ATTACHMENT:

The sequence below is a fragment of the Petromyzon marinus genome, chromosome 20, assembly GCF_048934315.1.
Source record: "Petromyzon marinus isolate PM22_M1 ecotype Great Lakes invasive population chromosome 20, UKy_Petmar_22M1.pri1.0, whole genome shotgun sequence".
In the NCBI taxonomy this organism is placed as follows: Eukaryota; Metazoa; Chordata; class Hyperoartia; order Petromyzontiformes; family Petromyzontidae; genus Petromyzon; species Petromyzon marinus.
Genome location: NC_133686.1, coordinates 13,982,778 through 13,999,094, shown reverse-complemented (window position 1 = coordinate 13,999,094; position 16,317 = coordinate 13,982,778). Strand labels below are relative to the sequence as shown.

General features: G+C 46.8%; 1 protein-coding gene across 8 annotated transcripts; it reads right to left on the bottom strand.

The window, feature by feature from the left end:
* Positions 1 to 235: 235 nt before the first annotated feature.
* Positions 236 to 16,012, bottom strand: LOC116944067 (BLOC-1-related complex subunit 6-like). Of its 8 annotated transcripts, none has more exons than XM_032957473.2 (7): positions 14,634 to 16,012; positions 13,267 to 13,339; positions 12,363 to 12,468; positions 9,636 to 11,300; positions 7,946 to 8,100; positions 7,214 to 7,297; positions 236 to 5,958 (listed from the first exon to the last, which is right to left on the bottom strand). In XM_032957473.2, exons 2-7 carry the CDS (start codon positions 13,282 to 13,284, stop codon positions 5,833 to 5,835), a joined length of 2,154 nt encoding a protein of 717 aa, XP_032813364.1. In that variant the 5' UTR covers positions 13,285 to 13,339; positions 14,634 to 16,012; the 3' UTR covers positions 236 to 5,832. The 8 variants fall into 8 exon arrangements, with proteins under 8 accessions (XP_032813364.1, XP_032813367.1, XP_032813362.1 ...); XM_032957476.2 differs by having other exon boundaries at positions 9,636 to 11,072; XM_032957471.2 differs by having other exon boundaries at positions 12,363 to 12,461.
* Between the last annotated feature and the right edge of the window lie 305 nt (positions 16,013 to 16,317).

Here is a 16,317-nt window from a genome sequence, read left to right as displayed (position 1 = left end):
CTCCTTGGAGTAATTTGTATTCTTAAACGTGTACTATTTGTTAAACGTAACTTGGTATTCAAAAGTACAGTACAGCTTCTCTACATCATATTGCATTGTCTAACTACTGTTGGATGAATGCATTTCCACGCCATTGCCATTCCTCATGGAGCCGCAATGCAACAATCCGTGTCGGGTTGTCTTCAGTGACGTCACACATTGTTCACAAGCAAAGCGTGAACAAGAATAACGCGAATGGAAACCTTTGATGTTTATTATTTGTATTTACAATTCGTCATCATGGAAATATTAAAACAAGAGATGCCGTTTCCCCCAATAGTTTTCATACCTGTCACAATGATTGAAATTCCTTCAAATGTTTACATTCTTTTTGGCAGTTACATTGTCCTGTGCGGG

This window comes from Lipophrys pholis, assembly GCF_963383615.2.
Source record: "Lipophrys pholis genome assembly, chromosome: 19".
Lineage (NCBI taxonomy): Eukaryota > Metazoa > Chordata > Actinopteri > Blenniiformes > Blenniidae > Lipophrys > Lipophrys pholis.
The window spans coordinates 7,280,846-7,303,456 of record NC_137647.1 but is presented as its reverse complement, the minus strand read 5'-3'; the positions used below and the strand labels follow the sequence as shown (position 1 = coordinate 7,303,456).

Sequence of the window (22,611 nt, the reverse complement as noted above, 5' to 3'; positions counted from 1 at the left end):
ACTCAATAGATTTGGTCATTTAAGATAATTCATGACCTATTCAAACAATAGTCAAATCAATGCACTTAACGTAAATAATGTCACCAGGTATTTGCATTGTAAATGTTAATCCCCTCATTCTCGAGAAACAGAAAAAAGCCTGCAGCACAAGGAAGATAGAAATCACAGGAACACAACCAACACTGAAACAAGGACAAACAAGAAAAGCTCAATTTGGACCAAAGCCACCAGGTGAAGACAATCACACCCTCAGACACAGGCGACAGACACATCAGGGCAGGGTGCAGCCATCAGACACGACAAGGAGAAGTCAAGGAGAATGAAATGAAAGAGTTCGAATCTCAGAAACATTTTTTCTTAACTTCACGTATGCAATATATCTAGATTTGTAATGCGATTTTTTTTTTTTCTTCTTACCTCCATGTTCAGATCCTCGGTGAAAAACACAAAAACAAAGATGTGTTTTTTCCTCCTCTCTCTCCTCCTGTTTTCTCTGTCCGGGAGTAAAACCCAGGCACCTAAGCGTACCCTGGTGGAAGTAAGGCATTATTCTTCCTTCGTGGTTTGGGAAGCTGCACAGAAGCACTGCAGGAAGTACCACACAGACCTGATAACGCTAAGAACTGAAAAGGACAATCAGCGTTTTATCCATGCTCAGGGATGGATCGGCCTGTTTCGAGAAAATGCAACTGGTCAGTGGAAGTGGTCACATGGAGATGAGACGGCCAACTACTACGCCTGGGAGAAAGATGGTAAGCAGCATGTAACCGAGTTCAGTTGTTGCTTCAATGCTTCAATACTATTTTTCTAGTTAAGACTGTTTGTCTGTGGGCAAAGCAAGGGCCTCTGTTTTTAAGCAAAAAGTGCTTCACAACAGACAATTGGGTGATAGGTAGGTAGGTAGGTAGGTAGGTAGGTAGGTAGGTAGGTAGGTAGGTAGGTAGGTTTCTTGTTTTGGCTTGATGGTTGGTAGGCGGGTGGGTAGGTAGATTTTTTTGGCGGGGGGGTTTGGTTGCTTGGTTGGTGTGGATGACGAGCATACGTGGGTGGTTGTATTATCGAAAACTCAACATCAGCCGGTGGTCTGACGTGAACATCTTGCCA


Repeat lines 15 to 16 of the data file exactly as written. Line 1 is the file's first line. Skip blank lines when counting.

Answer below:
The window spans coordinates 7,280,846-7,303,456 of record NC_137647.1 but is presented as its reverse complement, the minus strand read 5'-3'; the positions used below and the strand labels follow the sequence as shown (position 1 = coordinate 7,303,456).

Sequence of the window (22,611 nt, the reverse complement as noted above, 5' to 3'; positions counted from 1 at the left end):